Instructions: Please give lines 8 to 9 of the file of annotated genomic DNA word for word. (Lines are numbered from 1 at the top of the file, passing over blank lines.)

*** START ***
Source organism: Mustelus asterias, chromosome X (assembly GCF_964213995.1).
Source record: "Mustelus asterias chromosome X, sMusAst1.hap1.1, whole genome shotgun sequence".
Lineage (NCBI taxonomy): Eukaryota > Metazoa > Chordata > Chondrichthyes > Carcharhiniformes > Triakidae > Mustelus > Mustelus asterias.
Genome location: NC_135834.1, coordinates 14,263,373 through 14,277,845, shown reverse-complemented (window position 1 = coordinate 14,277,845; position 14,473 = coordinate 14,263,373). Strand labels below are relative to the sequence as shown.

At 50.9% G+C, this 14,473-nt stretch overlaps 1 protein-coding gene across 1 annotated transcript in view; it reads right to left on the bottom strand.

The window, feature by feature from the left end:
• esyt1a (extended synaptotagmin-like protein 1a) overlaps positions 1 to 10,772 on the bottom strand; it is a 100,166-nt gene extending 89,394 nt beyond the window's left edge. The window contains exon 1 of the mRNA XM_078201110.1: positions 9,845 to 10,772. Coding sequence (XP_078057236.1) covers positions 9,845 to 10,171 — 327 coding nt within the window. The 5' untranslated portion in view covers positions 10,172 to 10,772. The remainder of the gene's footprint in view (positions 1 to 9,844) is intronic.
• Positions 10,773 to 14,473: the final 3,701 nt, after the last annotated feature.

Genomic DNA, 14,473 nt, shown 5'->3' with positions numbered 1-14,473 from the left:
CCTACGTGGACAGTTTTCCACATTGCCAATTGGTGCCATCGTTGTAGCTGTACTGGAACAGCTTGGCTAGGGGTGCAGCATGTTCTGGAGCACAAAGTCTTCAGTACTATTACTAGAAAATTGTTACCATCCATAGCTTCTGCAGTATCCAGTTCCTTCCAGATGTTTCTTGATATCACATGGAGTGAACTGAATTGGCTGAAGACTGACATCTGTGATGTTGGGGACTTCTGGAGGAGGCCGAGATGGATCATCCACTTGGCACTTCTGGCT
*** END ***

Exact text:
• Positions 10,773 to 14,473: the final 3,701 nt, after the last annotated feature.

Genomic DNA, 14,473 nt, shown 5'->3' with positions numbered 1-14,473 from the left: